Interviews

Interview: CRYPTOSIS

An Interview with Laurens Houvast and Frank te Riet

One of the most exciting debuts to drop this year has been Bionic Swarm by Cryptosis. Skillfully blending elements of Thrash, Black Metal, and Progressive Metal, the band have composed a stunning album that plays out like a well-crafted novel. It was a pleasure to speak with both Laurens Houvast (guitar, vocals) and Frank te Riet (bass, mellotron). We had a chance to dive deep into the history of the band, the inspirations behind the concept for Bionic Swarm, and much, much more.


ANTIHERO: So, are you both in the Netherlands?

Frank: Yeah.

Laurens: Yeah, we actually live quite close to each other. We come from a town called Enschede in the east of the Netherlands and we live about five minutes apart.

ANTIHERO: Then you guys get to jam a lot together?

Frank: Well, then you need a drummer, and he lives about one and a half hours away from us so that’s a little bit more difficult to do that.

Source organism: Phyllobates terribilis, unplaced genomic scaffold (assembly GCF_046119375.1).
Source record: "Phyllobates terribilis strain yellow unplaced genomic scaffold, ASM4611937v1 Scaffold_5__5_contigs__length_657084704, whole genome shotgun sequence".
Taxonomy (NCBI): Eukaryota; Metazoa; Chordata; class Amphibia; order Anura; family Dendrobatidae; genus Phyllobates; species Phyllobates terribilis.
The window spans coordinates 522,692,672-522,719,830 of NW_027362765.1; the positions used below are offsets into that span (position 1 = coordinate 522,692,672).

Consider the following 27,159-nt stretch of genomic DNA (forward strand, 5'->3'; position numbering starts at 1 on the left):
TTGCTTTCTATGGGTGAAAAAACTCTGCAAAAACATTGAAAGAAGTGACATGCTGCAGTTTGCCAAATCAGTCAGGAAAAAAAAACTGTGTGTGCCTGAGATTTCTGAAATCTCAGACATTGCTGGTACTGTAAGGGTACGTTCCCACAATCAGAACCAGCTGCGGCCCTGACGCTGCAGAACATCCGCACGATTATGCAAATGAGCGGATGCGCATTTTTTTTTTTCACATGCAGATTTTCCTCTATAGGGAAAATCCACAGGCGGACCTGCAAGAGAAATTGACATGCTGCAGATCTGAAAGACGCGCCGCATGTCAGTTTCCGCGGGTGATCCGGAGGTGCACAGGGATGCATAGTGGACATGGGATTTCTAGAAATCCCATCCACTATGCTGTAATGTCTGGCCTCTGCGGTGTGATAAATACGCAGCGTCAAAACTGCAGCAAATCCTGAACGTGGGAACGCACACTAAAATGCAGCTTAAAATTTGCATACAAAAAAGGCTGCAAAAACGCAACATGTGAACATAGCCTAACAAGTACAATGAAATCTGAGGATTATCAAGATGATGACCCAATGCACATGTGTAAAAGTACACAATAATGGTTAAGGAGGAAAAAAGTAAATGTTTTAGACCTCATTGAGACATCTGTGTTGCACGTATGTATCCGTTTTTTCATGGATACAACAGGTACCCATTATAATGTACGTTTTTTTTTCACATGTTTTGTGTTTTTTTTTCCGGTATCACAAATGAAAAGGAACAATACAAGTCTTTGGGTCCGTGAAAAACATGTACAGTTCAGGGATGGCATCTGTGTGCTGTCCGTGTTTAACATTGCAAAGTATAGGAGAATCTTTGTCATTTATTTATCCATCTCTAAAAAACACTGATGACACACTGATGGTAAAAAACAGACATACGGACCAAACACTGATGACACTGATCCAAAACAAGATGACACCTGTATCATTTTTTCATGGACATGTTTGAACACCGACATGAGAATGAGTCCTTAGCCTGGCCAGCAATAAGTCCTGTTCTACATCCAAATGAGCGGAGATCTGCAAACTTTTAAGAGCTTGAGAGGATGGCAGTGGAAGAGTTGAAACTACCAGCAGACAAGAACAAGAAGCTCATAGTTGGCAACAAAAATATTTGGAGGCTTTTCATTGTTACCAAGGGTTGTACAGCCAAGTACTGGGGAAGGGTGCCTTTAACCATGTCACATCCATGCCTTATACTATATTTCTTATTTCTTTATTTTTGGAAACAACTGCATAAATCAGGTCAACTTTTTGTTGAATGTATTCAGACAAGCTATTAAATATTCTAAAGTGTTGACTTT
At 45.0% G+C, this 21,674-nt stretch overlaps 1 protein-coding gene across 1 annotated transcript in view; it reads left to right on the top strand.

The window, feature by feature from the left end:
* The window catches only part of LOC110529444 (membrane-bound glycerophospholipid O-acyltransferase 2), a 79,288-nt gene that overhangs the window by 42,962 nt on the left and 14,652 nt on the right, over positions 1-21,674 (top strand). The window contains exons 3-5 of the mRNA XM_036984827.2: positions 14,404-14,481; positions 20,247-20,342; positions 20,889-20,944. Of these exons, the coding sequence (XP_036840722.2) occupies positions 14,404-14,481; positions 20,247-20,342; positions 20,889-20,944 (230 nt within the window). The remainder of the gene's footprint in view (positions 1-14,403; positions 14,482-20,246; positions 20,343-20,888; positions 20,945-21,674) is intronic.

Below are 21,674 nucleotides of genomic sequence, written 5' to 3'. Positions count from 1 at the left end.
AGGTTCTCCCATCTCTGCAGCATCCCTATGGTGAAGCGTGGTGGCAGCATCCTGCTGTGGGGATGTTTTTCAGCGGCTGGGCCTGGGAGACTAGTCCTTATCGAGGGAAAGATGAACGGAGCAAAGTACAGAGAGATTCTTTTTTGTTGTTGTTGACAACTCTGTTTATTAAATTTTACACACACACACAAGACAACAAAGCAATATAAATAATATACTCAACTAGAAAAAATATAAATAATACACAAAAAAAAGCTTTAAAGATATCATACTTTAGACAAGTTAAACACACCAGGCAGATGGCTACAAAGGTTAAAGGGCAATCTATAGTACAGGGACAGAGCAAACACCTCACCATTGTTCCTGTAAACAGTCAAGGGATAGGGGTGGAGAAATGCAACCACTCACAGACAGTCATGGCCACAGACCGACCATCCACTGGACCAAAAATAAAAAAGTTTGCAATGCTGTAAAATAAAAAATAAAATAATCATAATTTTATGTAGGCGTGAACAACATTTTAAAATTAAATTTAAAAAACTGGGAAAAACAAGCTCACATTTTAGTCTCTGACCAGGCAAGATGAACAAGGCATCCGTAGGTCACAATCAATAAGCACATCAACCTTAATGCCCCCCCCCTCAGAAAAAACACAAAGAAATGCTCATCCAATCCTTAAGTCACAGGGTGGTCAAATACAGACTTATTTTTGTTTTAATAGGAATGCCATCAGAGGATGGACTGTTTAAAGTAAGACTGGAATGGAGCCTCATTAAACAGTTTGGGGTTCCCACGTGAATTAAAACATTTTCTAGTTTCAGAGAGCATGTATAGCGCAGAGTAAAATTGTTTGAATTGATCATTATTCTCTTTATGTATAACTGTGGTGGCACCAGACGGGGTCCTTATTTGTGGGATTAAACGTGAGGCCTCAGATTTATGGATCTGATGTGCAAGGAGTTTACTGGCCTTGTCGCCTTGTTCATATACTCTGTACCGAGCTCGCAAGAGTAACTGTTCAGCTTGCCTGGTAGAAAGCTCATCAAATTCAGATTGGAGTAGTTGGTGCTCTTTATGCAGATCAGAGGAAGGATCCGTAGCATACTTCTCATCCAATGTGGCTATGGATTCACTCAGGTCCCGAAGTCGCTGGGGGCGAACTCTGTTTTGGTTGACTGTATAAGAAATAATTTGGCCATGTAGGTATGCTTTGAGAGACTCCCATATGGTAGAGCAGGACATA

ANTIHERO: At least we have the technology, though. How did you guys get together?

Frank: Well, Laurens and me, we have been playing in different bands in the past. We grew up in the same area and we hang out with the same people, so we go way back. When we started the band we had previously, Distillator, we went out and we did some shows. Then we met Marco (Prij), our drummer, who was playing with another band. They opened up for us one night and we thought he was a really cool guy and a good drummer. So, one day, we were looking for a replacement for our old drummer and he wrote us and a message. The rest is history.

ANTIHERO: That’s awesome how everything came together for you guys like that.

Laurens: We met him when he was in another band, and he’s a pretty young guy. He was born in ’96, I think. I think he turned twenty-five this year, but he’s been with us for seven years now. At that time, you could really see the potential that he had. He could play the drums pretty well, but he was in this Heavy Metal band which was not fast. It was more mid-tempo stuff. We were a Thrash, high-speed band, and he couldn’t play that at all. We invited him over and we jammed around a little and he could not match the speed. After two weeks, he came back faster than our original drummer, so he was straight in the band.

ANTIHERO: Wow, two weeks…